Extending the lifetime of offshore wind turbines

Wind turbines on land and offshore in a storm

Wind farm with rows of wind turbines both on land and offshore during a winter storm at the shore of the IJsselmeer in the Noordoostpolder, Flevoland, The Netherlands.

By Fawzi Abou-Chahine, National Physical Laboratory (NPL).

Close to 90% of global offshore wind energy is generated by Europe, with the UK and Germany leading the market, while China and Denmark are close behind.

Between September and October 2017, nearly 10% of the UK’s energy was produced from offshore wind alone. This shows the UK is well on its way to meeting its target to generate 15% of its energy from renewable sources by 2020.

One key reason for the success of offshore wind energy is that much of the technical knowledge is comparable to the more mature onshore wind market. Offshore wind energy is more stable at sea than it is on land and there is less opposition from the public, which means bigger and more efficient turbines can be used. This results in a decrease in the overall cost that further drives investment.

Wind turbines are expected to operate for over 100,000 hours and last 20 years, but during that lifetime their energy efficiency will decrease. Although newer and larger turbines with longer predicted lifetimes can be built in their place, investors are keen to preserve and extend the lifetime of their current assets. To support this, we are working alongside energy suppliers to tackle the challenges the industry faces, such as corrosion and component testing.

Overcoming the challenges to extend turbine lifetime

One of the most susceptible parts of the wind turbine are the blades, which have to balance strength, stiffness, and longevity with cost-effectiveness, weight and fatigue resistance. The leading edge of a blade is slowly eroded by the environment over time, especially in offshore settings. At high rotation speeds, rain droplets augment erosion, while any moisture that condenses on the blade can freeze, damaging the surface and minimising efficiency by reducing aerodynamicity.

In Europe, the annual costs associated with leading-edge erosion, such as operational downtime and maintenance, are likely to exceed millions of euros. We are developing innovative and cost-effective solutions to limit the erosion and extend turbine lifetime by designing super-hydrophobic films that cause water droplets to roll off the surface.

In the future, blade lengths are likely to exceed 90 m, but single components of such length are impractical and expensive to transport. Modular designs are being considered and we have been testing how different joint designs between modules can withstand both low and high loads under regular and low-frequency cycles. Currently, manual inspections of assets require them to be shut down and to have a trained investigator on site, in a so-called ‘man-on-rope’. This can cause lengthy delays and high costs for the operator.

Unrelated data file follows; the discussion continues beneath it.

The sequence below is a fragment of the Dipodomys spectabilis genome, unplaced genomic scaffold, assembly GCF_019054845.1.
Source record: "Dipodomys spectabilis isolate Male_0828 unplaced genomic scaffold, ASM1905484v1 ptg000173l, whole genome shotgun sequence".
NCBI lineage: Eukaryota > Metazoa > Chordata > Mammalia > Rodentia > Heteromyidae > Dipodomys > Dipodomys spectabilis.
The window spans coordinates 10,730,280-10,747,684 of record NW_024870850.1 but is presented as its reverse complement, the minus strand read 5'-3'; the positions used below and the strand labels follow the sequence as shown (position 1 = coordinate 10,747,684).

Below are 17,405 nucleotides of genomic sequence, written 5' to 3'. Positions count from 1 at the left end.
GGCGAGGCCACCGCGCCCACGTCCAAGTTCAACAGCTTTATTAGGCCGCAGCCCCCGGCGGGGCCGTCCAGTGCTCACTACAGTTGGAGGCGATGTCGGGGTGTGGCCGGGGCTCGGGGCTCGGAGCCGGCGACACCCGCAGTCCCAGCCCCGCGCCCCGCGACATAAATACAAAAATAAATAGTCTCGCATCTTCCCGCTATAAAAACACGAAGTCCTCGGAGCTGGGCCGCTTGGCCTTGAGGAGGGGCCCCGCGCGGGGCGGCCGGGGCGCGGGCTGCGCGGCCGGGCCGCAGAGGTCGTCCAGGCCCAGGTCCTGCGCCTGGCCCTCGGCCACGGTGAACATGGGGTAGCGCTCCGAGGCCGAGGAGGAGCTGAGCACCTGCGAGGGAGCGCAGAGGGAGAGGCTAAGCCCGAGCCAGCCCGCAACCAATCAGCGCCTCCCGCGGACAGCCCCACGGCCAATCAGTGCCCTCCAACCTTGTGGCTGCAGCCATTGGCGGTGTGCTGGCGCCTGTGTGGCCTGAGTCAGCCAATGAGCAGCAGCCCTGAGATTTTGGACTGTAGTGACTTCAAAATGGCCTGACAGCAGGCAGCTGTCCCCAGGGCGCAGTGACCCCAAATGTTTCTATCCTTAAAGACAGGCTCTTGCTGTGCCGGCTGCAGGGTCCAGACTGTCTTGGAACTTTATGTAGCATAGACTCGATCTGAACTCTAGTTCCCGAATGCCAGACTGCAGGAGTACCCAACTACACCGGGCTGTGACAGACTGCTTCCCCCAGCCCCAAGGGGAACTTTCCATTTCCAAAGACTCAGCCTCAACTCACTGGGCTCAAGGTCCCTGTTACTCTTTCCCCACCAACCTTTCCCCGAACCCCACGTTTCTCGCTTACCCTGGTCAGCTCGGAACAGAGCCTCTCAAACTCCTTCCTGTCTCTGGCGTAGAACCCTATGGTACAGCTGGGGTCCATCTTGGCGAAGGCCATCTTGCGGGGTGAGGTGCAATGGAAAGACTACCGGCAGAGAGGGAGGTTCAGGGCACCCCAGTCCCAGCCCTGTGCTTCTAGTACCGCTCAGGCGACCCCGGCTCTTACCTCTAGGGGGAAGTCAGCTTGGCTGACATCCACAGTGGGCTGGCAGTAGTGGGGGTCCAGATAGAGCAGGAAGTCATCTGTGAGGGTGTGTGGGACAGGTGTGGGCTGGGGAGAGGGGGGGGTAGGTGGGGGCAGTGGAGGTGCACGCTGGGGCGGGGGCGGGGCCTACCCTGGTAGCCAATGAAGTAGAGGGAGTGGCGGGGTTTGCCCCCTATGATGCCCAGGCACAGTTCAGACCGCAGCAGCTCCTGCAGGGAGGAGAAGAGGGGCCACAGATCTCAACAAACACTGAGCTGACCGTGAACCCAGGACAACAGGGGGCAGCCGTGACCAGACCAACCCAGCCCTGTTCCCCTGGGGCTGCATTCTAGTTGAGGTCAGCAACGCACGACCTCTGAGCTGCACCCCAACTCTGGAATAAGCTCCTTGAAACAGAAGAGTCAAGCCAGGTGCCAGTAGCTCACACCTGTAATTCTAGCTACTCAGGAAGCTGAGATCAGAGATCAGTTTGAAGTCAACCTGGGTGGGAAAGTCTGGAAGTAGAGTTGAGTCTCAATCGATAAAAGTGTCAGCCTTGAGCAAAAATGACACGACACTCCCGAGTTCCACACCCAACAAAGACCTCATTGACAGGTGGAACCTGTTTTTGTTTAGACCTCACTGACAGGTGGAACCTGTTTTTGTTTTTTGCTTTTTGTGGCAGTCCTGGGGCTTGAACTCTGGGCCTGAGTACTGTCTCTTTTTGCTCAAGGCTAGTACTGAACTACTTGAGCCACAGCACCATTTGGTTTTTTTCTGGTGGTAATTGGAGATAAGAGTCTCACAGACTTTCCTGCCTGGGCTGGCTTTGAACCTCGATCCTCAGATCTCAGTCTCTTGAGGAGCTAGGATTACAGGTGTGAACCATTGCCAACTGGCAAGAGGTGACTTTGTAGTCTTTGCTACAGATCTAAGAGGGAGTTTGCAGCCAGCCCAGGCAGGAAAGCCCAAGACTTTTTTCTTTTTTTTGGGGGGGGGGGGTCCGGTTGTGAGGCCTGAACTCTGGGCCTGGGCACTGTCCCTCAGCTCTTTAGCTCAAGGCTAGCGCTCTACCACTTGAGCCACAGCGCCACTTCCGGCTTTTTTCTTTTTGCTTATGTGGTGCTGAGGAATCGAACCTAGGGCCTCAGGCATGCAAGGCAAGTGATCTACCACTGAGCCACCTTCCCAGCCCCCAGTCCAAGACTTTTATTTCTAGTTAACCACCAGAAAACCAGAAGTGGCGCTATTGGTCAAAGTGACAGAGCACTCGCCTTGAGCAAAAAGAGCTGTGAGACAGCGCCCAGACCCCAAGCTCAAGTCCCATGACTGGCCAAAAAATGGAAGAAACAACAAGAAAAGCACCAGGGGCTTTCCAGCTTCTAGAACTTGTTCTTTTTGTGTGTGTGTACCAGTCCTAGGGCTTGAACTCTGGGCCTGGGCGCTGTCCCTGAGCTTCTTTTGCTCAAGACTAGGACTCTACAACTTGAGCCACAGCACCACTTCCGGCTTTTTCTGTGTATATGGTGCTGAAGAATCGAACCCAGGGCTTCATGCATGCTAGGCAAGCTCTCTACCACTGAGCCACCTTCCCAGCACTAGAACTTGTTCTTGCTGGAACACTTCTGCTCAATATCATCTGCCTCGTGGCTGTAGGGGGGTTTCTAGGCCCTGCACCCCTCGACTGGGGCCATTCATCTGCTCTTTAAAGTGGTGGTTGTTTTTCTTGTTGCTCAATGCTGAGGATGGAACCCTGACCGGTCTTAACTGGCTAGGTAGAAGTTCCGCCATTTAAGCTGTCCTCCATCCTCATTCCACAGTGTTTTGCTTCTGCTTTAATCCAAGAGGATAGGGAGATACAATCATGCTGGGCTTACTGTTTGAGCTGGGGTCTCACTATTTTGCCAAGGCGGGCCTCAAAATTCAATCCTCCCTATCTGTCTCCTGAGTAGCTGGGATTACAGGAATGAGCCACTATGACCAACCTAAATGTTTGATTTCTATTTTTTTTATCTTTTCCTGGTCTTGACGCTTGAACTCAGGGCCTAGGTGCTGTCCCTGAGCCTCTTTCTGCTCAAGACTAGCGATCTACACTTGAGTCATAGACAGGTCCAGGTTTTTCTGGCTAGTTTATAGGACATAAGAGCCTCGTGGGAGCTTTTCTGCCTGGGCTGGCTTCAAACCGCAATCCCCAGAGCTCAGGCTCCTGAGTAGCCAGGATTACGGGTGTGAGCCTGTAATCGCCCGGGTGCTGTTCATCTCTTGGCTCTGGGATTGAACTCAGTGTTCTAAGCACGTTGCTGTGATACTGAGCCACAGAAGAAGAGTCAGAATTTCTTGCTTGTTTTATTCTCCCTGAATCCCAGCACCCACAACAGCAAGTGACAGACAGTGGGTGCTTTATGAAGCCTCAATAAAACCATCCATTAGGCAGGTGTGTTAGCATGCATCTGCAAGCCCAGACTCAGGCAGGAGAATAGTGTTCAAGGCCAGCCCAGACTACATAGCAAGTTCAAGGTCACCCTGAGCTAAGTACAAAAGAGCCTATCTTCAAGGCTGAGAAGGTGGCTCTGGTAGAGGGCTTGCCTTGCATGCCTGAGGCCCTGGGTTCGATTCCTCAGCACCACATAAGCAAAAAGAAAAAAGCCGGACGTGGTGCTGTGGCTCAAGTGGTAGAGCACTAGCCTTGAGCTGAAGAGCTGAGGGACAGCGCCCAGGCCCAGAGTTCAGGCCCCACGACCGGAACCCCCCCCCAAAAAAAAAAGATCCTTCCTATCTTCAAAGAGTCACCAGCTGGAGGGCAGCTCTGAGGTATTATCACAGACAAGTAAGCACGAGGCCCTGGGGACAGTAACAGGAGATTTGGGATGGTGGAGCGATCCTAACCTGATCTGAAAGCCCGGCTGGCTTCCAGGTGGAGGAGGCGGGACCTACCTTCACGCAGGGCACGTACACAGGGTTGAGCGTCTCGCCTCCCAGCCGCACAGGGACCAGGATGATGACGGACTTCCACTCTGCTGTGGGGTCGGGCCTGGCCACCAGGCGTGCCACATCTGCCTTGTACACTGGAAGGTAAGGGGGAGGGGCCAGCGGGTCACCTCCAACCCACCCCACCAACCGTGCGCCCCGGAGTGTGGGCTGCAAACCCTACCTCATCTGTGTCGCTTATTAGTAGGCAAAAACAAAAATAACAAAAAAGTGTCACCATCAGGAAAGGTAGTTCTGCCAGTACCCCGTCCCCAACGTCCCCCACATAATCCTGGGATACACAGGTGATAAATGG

Piloted drones offer the potential to reduce operational downtime by quickly accessing multiple turbines to provide a visual check of the status of specific blades. This initial inspection allows more targeted use of manual inspections, thereby reducing the occupational risks associated with manual turbine maintenance. We collaborate with service providers to create innovative solutions like this that address common industry challenges.

Going forward, there are many more financial, environmental and practical challenges that need to be overcome to extend the lifetime of offshore wind turbines. We are working with companies across the energy sector to support numerous activities that enhance asset integrity and life-extension through operation and maintenance monitoring, environmental measurements and new development design. This supports the offshore renewable sector to improve the design, installation, commissioning and operation of offshore wind assets, which will, in turn, drive down operational costs and help to continue in making offshore renewable energy cost-competitive compared to conventional fossil-fuel alternatives.

Fawzi Abou-Chahine, Business Development Specialist for Energy and Environment at the National Physical Laboratory (NPL).

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